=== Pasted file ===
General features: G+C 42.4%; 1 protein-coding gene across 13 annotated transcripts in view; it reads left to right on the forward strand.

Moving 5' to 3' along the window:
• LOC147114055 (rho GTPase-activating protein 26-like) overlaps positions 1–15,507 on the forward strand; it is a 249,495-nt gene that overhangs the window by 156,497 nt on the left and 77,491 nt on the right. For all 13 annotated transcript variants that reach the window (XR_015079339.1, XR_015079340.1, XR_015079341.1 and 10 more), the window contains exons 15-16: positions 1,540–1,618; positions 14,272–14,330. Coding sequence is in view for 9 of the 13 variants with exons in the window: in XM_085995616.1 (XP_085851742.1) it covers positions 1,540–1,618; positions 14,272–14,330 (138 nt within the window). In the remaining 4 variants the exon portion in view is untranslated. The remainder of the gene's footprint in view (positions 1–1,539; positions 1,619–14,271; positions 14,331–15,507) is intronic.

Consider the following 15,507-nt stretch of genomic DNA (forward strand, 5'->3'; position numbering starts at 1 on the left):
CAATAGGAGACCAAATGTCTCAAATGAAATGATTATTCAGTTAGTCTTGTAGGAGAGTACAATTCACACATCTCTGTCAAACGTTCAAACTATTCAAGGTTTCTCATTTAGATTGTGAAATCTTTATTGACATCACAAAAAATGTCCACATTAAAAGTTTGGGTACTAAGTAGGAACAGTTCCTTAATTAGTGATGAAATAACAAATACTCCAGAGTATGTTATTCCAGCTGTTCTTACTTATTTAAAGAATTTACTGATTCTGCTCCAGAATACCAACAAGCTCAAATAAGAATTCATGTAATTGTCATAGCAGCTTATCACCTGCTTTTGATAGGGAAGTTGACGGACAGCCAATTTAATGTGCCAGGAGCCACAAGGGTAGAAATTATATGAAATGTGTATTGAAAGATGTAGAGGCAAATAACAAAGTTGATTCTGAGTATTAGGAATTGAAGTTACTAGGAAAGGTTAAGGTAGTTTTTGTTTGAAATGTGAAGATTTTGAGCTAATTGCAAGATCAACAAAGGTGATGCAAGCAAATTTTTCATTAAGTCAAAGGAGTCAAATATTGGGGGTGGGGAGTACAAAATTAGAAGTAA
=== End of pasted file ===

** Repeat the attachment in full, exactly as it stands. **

General features: G+C 42.4%; 1 protein-coding gene across 13 annotated transcripts in view; it reads left to right on the forward strand.

Moving 5' to 3' along the window:
• LOC147114055 (rho GTPase-activating protein 26-like) overlaps positions 1–15,507 on the forward strand; it is a 249,495-nt gene that overhangs the window by 156,497 nt on the left and 77,491 nt on the right. For all 13 annotated transcript variants that reach the window (XR_015079339.1, XR_015079340.1, XR_015079341.1 and 10 more), the window contains exons 15-16: positions 1,540–1,618; positions 14,272–14,330. Coding sequence is in view for 9 of the 13 variants with exons in the window: in XM_085995616.1 (XP_085851742.1) it covers positions 1,540–1,618; positions 14,272–14,330 (138 nt within the window). In the remaining 4 variants the exon portion in view is untranslated. The remainder of the gene's footprint in view (positions 1–1,539; positions 1,619–14,271; positions 14,331–15,507) is intronic.

Consider the following 15,507-nt stretch of genomic DNA (forward strand, 5'->3'; position numbering starts at 1 on the left):
CAATAGGAGACCAAATGTCTCAAATGAAATGATTATTCAGTTAGTCTTGTAGGAGAGTACAATTCACACATCTCTGTCAAACGTTCAAACTATTCAAGGTTTCTCATTTAGATTGTGAAATCTTTATTGACATCACAAAAAATGTCCACATTAAAAGTTTGGGTACTAAGTAGGAACAGTTCCTTAATTAGTGATGAAATAACAAATACTCCAGAGTATGTTATTCCAGCTGTTCTTACTTATTTAAAGAATTTACTGATTCTGCTCCAGAATACCAACAAGCTCAAATAAGAATTCATGTAATTGTCATAGCAGCTTATCACCTGCTTTTGATAGGGAAGTTGACGGACAGCCAATTTAATGTGCCAGGAGCCACAAGGGTAGAAATTATATGAAATGTGTATTGAAAGATGTAGAGGCAAATAACAAAGTTGATTCTGAGTATTAGGAATTGAAGTTACTAGGAAAGGTTAAGGTAGTTTTTGTTTGAAATGTGAAGATTTTGAGCTAATTGCAAGATCAACAAAGGTGATGCAAGCAAATTTTTCATTAAGTCAAAGGAGTCAAATATTGGGGGTGGGGAGTACAAAATTAGAAGTAA